Sometimes it’s the little things that get you in trouble

If you’re committing big crimes you want to get away with, don’t commit little crimes that catch the attention of the police.

Police encountered a man on a Raleigh street shortly after midnight and charged him with urinating with public – and with breaking and entering and larceny in a burglary that had happened up the street just before.

And who is this paragon of public decorum?

Suspect

Some people seem to want to be caught.

Speeding to Elude leads to crashing and child abuse charges

When the bright flashy lights appear in your rear-view, probably best to pull over immediately.

Wake County sheriff’s officials charged a 20-year-old father misdemeanor child abuse Friday night in connection with his wrecking a vehicle with his child in it.

(Suspect) of Fuquay-Varina attempted to flee from police during a stop on Fayetteville Road in Fuquay-Varina. He wrecked the vehicle and caused over $1,000 in damage and injured his child, according to warrants. The arrest warrant does not say how old (Suspect)’s child is or what condition the child was in after the accident.

And who would flee from the cops with his child in the car?

Suspect

Someone who has already proven that he doesn’t value the life or property of another.

GunBlog VarietyCast Episode 14

GBVCast2

Episode 14 is up!

Show notes available HERE

He just can’t keep his hands off things

Criminals aren’t like you and me. We know that certain things are off-limits. We don’t take things we don’t own, we don’t hurt people, and we keep our hands off 15-year-old girls.

Police on Tuesday charged (Suspect), 33, of Garner with three counts of statutory rape of a 15-year-old girl last fall between his being paroled from prison and arrested on a new charge by Raleigh police.

He was in prison until Sept. 28, 2013, then released on parole the day before Garner police charged that the statutory rape began.

We already know he’s a felon, but how bad of a person was he?

Suspect

Keeping his hands off things that don’t concern him is a serious failing on his part.

He’s familiar with conning people into things

The most dangerous thing in the world is a con man. They misuse your trust to convince you to do what they want.

Police detectives early Wednesday charged a 46-year-old man with four counts of first-degree sexual exploitation of a minor, saying in arrest warrants that he had nude photos of a 16-year-old girl.

And what does this have to do with a con-man?

Suspect

Keep scrolling down

Craigslist robbery and murder

Be careful when using Craigslist

An 18-year-old Durham man has been charged in connection with a fatal attempted robbery that happened Tuesday night on Pebblestone Drive in Durham, police said.

Eighteen year old young man goes to buy a phone he found on Craigslist and the guy “selling” it shoots him.

The victim doesn’t appear to have any criminal record.

Suspect

The suspect even managed to shoot himself in the process.

(Suspect), 18, of Raleigh, was taken to a local hospital, where he later died. Hood also suffered a gunshot wound during the attempted robbery, but his injuries were not life-threatening. Authorities said Wednesday that Hood’s injury was self-inflicted and that one gun was recovered from the scene.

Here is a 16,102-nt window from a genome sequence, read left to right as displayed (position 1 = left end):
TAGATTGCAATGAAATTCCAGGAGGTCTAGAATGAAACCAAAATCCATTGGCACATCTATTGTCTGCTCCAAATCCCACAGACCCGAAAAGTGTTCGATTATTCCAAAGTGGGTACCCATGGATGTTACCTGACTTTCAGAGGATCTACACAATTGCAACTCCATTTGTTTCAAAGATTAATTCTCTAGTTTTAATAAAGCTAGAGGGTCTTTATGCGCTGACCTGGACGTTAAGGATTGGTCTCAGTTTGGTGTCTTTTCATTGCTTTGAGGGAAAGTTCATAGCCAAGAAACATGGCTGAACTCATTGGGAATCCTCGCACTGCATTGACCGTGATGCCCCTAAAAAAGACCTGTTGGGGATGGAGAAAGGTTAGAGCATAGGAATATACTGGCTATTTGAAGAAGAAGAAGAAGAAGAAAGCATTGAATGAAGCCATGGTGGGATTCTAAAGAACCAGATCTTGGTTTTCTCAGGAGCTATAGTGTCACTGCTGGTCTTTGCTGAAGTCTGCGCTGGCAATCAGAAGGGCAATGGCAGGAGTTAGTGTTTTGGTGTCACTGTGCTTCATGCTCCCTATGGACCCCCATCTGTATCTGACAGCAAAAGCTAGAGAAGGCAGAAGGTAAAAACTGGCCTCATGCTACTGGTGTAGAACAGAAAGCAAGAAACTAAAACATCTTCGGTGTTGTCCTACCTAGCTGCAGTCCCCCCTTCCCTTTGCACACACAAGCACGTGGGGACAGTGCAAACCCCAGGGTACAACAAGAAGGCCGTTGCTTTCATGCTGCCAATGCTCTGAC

Sadly, the wound will not prove fatal.

Someone needs to explain to me how this suspect got probation for a previous 2nd degree kidnapping charge along with the Assault with a deadly weapon with intent to kill inflicting serious injury. He was convicted only 14 months prior to the murder. He should have still been in prison.

I hope that the judge and the prosecutor are happy with the outcome.

Five years in prison for felons in possession?

I got a nice email today from a reader.

I read your blog regularly. I’d like your thoughts on trying to pass legislation for a mandatory 5 year prison sentence for the charge of convicted felon in possession of a firearm.

I’d like to see it with no pleading out or dropping the charge for a plea to other crime/charge. Basically, if your a felon and you’re in possession of a firearm, guaranteed 5 years in the big house…

Do you think this would get traction in the legislature? Especially with the shooting of the soccer player in his hotel room by a felon in possession of a firearm in the next room.

I’m tired of seeing in the police blotter of my local Goldsboro paper, felons getting probation for this charge or it being dropped completely for a plea deal. Let me know.

Oh, keep up the good work that your doing.

Thank You
Reader *G*  (Name redacted for privacy)

I feel your pain, Reader *G*. This is the response I sent him.

Reader *G*,
Thanks for your kind words.

Here’s the problem. There already is a law that mandates 5 years, no parole, for Felon in Possession. It’s a Federal law. And it’s not really that common to see it prosecuted.

I have a couple of problems with this approach. If we are going to make it a crime for people convicted of most felonies (which are defined at the Federal level as “a crime punishable by imprisonment for a term exceeding one year”) we should set and enforce strict penalties. I am tired of it being dropped as plea bargains and treated as a fairly minor crime. If we plan on continuing to treat convicted people as criminals for the rest of their lives, then we should set and maintain extremely strict punishments.

Here’s the issue with that. I don’t think we should continue to punish criminals beyond the term of their sentence. If someone has been ruled “safe enough to release into the public,” then we should release them entirely. Let them vote, buy guns, serve on juries, whatever they like. I am very concerned that we keep punishing people far beyond the term for which they were sentenced. We should look very seriously into some sort of legal “rehabilitation” to steal a Soviet word and use it. We need a mechanism where we look at former criminals and restore full citizenship rights to as many of them as we can. Either that, or we need to set strict time limits on how long convicts can have their citizenship rights suspended.